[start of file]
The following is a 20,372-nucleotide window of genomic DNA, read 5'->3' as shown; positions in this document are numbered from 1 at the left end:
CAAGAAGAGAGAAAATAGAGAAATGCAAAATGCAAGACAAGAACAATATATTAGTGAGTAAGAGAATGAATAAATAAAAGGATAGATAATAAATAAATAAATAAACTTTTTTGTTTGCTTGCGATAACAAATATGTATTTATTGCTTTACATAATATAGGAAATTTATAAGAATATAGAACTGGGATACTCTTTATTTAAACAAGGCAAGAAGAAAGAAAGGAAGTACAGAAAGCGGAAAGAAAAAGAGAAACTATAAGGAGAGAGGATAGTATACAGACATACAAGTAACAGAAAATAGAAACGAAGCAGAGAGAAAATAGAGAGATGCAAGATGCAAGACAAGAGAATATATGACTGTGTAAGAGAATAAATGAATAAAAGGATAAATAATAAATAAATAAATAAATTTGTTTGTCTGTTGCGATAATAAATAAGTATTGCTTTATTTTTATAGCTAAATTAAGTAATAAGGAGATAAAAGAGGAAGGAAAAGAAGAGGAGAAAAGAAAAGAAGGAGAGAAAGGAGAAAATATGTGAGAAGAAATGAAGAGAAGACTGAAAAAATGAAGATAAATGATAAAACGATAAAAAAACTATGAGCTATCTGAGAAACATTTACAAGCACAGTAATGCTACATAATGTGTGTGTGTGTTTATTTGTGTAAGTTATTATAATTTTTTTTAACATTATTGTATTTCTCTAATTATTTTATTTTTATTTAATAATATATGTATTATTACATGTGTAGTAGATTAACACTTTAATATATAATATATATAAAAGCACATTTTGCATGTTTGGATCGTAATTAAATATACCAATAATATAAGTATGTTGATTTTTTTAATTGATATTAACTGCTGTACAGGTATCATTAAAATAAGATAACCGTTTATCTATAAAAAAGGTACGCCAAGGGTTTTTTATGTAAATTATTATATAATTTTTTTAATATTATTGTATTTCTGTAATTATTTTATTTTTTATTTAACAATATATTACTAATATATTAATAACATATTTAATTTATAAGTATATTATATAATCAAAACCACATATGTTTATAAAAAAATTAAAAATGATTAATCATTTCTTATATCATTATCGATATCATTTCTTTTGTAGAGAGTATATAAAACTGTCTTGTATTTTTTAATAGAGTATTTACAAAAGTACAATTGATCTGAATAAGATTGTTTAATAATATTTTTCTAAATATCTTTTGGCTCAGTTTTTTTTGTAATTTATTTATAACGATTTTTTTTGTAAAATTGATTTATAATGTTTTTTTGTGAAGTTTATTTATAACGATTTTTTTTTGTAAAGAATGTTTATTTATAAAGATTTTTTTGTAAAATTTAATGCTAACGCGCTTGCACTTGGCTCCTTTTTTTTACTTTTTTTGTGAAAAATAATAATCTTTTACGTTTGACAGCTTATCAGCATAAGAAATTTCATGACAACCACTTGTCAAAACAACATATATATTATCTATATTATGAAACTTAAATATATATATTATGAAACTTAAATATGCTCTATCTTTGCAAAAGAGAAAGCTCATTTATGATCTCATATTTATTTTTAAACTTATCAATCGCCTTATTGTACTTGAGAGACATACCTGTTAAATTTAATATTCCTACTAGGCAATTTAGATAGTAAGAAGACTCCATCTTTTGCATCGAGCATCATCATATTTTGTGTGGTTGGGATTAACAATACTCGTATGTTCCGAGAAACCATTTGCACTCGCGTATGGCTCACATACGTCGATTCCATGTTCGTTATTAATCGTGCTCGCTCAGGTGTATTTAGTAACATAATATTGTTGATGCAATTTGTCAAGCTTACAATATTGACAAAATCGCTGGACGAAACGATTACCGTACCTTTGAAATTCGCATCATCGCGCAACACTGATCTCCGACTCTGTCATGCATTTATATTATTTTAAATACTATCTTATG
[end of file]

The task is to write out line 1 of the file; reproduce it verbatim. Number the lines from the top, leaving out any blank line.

The following is a 20,372-nucleotide window of genomic DNA, read 5'->3' as shown; positions in this document are numbered from 1 at the left end: